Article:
I’ve been besotted of late by a young Argentinian nun, called Sister Cecilia Maria. Before I was ordained I was planning my sabbatical (for Methodist presbyters ten years after ordination) I wanted very much to go to Latin America and meet with liberation theologians and women of faith so I was drawn to Cecilia Maria immediately.
Photos of the sister appeared on social media last year when many people noticed how, as she lay dying in hospital, her face showed the brightest of smiles. It turns out that it was not just in her dying, but also in her living that this smile shone. Shining like a star. In every photo I could find of her there was this smile broad and welcoming, inviting and somehow mysterious – if a smile can be such? Her appearance was of someone who was utterly taken up with joy, in the truest sense of the word. The internet was full of the holiness of this woman, her prayerfulness, her “holy face”.
Her smile made me smile too, in part because I ain’t no mystic but I know her secret. Sister Cecilia Maria practised a profound form of resistance.
The world tells us that physical illness is something to fear, an experience into which we are thrown, tumultuous and violent – the very last thing any of us would seek for ourselves or any other. The world is right, it’s shit. It hurts. It’s hard. It makes you cry unexpectedly. The world is right illness is horror. Mr-smells-of-ciggerettes-registrar, has just been to consent me for a surgery, I like this man greatly but when I see him I am reminded of the day more than a year ago, when he came into the high dependency unit pulled the curtain round and reopened my surgical wound with just his fingers to expediently get out sepsis. This is illness, it’s horrific and it messes with your mind as much as your body. It’s scary and dark and incredibly lonely, never doubt it.
However I believe it is possible to practise a form of resistance, to shut out the labels the world seeks to shove onto the sick (poor, brave, tragic, weak, needy, pitiable) and chose to find places, spaces and faces of joy. To notice God in the midst of immeasurable sadness and to be so enveloped and caught up in love that our faces – our words – our attitudes- radiate the shining of the stars in the heavens above. Don’t get me wrong, on Sunday night as I vomited a litre of bile and blood all down my favourite (designer chic) pyjamas I was not radiating some holy light – apart from the rosy cheeks which suggested a raising temperature. I’m not some kind of real life denying holy woman. I know though that Sarah the clinical support worker who mopped me up with such sweet gentleness and care enveloped me in a holy kind of compassion; the junior doctor who looked much like Harry Potter clearly overawed by the size of my (now 5) files and was at least ten years younger than me patted my arm and called me ‘love’ a crass but humbling attempt at pastoral care like bambi learning to walk it enveloped me in a kind of holy generosity; the housekeeping lady who shuffled round my bed so quietly the next morning so as not to wake me from my fitful rest and today in a warm Caribbean accent declared “Girl you look a million dollars better” – that’s God right there, enveloping me in holy love.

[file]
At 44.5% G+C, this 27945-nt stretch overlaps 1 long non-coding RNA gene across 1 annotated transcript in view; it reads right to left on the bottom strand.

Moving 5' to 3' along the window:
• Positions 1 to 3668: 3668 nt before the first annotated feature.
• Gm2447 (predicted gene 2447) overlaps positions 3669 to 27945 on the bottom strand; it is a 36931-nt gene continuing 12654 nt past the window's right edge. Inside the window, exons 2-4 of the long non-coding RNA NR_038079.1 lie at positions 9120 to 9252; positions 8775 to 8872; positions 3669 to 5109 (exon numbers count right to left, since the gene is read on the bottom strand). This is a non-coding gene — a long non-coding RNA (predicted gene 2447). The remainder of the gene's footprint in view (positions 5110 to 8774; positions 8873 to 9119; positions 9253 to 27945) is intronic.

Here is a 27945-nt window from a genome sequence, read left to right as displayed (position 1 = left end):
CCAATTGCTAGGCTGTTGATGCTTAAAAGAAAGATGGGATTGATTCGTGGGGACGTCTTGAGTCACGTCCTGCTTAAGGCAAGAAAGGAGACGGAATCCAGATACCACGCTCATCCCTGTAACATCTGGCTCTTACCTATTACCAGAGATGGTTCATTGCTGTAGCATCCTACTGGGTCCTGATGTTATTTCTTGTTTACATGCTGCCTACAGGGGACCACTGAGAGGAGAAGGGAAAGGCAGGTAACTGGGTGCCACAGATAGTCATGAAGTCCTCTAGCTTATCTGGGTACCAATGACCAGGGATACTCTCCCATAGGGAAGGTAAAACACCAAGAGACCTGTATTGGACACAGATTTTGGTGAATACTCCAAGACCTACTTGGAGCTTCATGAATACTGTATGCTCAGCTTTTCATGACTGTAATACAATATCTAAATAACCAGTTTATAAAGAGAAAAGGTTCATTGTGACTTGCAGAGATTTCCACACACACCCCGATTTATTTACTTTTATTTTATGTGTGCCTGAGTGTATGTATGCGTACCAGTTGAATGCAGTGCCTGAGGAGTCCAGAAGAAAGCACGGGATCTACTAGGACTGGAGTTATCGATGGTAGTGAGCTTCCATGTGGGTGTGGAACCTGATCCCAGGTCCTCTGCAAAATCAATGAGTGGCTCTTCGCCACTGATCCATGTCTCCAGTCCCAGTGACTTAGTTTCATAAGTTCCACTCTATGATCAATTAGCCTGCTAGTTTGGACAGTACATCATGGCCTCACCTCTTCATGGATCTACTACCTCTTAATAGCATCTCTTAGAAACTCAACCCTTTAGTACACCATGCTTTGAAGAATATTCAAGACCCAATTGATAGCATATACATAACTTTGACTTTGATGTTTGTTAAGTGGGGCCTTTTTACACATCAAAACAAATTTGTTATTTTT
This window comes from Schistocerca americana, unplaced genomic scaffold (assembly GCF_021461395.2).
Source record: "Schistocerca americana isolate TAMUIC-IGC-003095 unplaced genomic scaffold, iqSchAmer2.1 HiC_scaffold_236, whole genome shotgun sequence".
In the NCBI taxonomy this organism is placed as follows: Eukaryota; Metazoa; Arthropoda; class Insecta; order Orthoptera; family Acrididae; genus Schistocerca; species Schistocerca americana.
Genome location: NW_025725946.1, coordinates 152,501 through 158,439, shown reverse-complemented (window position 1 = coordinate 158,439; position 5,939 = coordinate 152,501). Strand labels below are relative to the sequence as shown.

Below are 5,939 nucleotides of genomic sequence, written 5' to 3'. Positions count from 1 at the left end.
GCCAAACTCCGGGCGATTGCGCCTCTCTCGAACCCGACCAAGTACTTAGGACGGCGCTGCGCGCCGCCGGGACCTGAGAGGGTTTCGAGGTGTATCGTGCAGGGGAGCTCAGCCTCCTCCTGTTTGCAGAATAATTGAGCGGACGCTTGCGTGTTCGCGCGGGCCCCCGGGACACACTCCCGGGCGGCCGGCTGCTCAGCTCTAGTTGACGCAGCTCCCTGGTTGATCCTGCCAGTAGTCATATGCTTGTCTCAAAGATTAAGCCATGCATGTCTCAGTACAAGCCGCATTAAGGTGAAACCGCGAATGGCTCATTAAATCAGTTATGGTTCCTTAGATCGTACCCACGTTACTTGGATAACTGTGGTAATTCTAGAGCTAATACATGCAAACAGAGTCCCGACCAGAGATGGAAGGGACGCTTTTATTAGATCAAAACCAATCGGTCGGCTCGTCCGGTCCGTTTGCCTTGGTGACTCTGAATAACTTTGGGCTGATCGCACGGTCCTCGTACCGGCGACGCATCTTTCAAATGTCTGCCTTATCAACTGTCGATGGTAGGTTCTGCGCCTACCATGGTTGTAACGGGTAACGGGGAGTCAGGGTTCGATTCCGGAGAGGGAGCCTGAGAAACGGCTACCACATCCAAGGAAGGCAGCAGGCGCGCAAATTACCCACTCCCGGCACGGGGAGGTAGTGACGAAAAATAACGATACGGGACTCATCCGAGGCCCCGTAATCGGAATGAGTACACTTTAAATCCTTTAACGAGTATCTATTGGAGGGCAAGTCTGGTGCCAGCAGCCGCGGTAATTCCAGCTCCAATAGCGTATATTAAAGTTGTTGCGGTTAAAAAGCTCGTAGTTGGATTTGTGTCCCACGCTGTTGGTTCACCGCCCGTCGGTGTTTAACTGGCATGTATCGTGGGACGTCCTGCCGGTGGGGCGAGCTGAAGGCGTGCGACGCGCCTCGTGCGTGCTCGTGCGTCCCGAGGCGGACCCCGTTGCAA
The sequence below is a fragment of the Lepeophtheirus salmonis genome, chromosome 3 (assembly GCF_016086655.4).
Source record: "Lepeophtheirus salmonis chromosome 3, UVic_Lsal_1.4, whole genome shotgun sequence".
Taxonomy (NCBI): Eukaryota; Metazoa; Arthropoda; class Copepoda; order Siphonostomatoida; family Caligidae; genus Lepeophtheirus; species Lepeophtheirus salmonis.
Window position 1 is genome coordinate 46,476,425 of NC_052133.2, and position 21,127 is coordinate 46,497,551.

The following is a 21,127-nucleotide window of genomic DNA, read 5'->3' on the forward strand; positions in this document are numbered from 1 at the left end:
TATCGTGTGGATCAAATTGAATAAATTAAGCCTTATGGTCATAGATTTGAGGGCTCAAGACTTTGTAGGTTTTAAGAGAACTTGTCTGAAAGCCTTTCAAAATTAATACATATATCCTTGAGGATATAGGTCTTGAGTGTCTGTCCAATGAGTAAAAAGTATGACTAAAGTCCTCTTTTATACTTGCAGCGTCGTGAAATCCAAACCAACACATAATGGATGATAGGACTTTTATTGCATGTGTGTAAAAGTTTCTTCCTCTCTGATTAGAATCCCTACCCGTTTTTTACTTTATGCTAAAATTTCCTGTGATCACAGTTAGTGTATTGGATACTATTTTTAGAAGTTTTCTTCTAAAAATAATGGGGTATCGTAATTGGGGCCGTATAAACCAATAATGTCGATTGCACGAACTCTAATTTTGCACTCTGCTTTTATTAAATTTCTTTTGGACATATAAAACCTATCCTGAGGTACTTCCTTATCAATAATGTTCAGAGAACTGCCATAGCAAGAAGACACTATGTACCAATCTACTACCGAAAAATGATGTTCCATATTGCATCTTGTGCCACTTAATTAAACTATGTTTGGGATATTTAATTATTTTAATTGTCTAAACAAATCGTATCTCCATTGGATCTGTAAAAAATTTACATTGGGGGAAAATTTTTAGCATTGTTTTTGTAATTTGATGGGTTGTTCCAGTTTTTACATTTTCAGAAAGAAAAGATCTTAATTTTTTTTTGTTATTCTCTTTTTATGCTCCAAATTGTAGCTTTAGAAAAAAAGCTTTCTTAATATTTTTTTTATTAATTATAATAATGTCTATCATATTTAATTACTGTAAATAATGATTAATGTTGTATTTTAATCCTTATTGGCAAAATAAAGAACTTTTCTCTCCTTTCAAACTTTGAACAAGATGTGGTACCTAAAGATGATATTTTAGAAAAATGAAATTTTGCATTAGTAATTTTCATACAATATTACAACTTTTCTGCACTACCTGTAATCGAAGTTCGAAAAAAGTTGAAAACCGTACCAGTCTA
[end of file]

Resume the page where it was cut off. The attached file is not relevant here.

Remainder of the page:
Like me, Sister Cecilia Maria liked to write and in many photos of her she has her notebook, when she was no longer able to speak she used it to continue to communicate with her community the discalded Carmalite sisters in Santa Fe, and her family. She wrote of her journey with God as a person given over to faithfulness to the Church and as a disciple who was suffering increasing physical pain and I suspect some psychological pain too. One quote from her writing strikes me particularly right now, “When you obey, even with the small things, how peaceful you feel inside, it is truly beautiful because you start to know Him, he talks to you in your conscience in the secret of your heart.”
My obedience is always to notice God, in the dark and the light places, spaces and faces. Small obedience just to notice but a huge act of mystical resistance to the powers that threaten to overcome. This way we can be both really living and living really, rooted in deep suffering and smiling like the shining of the stars.